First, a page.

Since the death of Leonard Cohen in November 2016, there have been no shortage of commemorations, obituaries, and editorials written about the late singer-songwriter’s contribution to musical life in Canada and abroad. I recently attended Leonard Cohen celebrations at a Toronto synagogue where expert Seth Rogovoy, author of Bob Dylan: Prophet, Mystic, Poet and clergy explored the Jewish roots inherent in Cohen’s work, frequently alluding to another famous Jewish singer-songwriter, Bob Dylan. While listening to these comparisons, my nerdy, musical brain couldn’t help but liken the relationship between Bob Dylan and Leonard Cohen to that of another great duo: Mozart and Beethoven. A stretch, I know, but hear me out.
In many ways, the young Bob Dylan bore similarities to Mozart, as both composers displayed a sense of sprezzatura, or studied nonchalance. As a young man, Dylan’s genius was unfettered, effortless and prodigious, and Dylan could write masterpieces of folk music in a matter of minutes. Anyone who’s seen Amadeus remembers the description of how Mozart as a child genius could write sublime music on the first try. Mozart’s first biographer, Franz Niemtschek described,
“Mozart wrote everything with a facility and rapidity, which perhaps at first sight could appear as carelessness or haste; and while writing he never came to the klavier. His imagination presented the whole work, when it came to him, clearly and vividly. …. free and independent of all concern his spirit could soar in daring flight to the highest regions of art.” (Niemetschek, pp. 54-55, 1798)
Dylan’s first draft of one of his most enduring songs, “Blowin’ in the Wind,” also shows few crossings out in its first draft, written on a napkin:
Dylan’s greatest works came as a young man, when he was young and idealistic and less interested in being a brand ambassador for Pepsi, Victoria’s Secret and Cadillac, to name a few of his later career pursuits. While we can never know how Mozart’s music would have progressed had he lived past the age of thirty-five, one can hope his output would have maintained greater integrity than Bob Dylan’s Christmas album.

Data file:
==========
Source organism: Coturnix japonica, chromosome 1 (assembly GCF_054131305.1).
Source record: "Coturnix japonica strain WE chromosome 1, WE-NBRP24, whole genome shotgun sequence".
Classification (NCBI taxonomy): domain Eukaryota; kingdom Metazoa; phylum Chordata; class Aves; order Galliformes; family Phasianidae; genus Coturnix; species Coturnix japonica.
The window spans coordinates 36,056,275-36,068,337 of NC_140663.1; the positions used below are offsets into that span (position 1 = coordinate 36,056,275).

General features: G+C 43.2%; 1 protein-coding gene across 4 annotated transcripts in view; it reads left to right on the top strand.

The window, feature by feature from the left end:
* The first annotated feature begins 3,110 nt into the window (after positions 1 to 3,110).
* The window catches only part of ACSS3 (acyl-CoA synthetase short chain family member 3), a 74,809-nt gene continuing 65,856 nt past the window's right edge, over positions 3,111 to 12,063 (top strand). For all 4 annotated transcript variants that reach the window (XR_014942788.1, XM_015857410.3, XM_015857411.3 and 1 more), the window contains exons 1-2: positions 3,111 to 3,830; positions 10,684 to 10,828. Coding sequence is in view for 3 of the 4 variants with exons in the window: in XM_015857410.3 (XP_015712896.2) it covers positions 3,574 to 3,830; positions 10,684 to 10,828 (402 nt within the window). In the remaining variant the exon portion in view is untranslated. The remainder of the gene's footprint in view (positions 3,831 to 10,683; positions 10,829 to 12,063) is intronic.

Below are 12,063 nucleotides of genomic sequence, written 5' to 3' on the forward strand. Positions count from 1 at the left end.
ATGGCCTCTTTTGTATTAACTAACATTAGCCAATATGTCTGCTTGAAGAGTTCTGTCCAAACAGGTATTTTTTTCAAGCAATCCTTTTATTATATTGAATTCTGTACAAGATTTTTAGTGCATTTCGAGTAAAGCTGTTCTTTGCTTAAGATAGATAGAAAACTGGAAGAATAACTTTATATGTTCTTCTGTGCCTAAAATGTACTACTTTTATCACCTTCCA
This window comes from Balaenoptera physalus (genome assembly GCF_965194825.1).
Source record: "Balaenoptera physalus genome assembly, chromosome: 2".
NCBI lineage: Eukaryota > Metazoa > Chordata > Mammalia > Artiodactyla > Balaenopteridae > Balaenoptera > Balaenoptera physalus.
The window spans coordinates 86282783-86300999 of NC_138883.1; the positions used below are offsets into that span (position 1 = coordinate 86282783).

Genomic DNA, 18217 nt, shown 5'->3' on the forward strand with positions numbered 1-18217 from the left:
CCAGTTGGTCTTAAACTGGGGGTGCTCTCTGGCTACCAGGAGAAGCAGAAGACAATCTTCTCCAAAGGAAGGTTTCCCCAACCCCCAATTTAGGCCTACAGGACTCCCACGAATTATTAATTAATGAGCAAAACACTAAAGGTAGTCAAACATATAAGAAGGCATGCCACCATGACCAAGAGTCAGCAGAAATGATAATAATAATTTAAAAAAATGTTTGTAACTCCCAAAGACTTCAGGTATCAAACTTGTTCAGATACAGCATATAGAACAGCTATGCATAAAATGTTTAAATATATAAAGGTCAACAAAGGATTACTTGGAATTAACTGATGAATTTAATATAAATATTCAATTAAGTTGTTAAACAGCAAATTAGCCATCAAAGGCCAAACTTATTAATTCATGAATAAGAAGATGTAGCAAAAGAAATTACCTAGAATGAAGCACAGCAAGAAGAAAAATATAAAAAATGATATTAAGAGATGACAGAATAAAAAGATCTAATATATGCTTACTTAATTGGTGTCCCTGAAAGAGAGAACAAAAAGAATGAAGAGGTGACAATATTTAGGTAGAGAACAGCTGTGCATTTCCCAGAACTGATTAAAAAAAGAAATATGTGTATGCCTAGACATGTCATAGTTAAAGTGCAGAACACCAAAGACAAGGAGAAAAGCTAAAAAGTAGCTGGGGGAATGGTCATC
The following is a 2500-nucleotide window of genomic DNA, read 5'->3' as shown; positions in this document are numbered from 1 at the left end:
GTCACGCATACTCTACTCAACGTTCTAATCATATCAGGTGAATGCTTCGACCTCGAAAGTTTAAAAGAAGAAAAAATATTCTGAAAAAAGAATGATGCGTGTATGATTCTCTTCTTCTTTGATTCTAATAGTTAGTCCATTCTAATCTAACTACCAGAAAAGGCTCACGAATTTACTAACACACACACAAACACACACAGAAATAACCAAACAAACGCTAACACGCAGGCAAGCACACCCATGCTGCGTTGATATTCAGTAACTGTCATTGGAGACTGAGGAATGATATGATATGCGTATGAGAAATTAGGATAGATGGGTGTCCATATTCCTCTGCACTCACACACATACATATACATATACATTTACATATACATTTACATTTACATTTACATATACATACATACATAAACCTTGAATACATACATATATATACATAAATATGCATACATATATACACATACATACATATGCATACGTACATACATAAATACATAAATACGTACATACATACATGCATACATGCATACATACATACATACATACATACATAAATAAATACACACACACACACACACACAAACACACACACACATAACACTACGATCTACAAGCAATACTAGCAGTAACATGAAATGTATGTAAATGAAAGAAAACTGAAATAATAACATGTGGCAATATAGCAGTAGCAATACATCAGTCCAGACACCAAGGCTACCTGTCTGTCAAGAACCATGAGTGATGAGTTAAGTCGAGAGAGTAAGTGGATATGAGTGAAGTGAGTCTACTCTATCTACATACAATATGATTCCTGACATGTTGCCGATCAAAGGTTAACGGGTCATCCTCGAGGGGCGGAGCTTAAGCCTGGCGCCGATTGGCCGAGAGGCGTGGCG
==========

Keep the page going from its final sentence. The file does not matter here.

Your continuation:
Beethoven, as opposed to Mozart, has always been painted as a composer who struggled and suffered for his art. Whereas Mozart composed symphonies in rapid succession, completing three of his greatest in one summer, Beethoven took years to complete his. Like Beethoven, Leonard Cohen could also take years to perfect a great song. Dylan and Cohen discussed their differing compositional speeds during a meeting Cohen described in Telegraph:
“[Bob Dylan] said, ‘I like this song you wrote called ‘Hallelujah’.’ In fact, he started doing it in concert. He said, ‘How long did that take you to write?’ And I said, ‘Oh, the best part of two years.’ He said, ‘Two years?’ Kinda shocked. And then we started talking about a song of his called ‘I and I’ from Infidels. I said, ‘How long did you take to write that?’ He said, ‘Ohh, 15 minutes.’ I almost fell off my chair. Bob just laughed.”
Reportedly, Cohen wasn’t being entirely truthful. “Hallelujah” took him five years to complete.
Beethoven and Mozart’s relationship was unfortunately short-lived. Despite Beethoven’s wishes to study composition with his great predecessor, Mozart was approaching death when he met the sixteen-year-old Beethoven. Mozart recognized Beethoven’s talent, saying Beethoven would one day “give the world something to talk about.” Beethoven’s admiration for Mozart spanned throughout his career, and he eventually composed variations on some of Mozart’s works.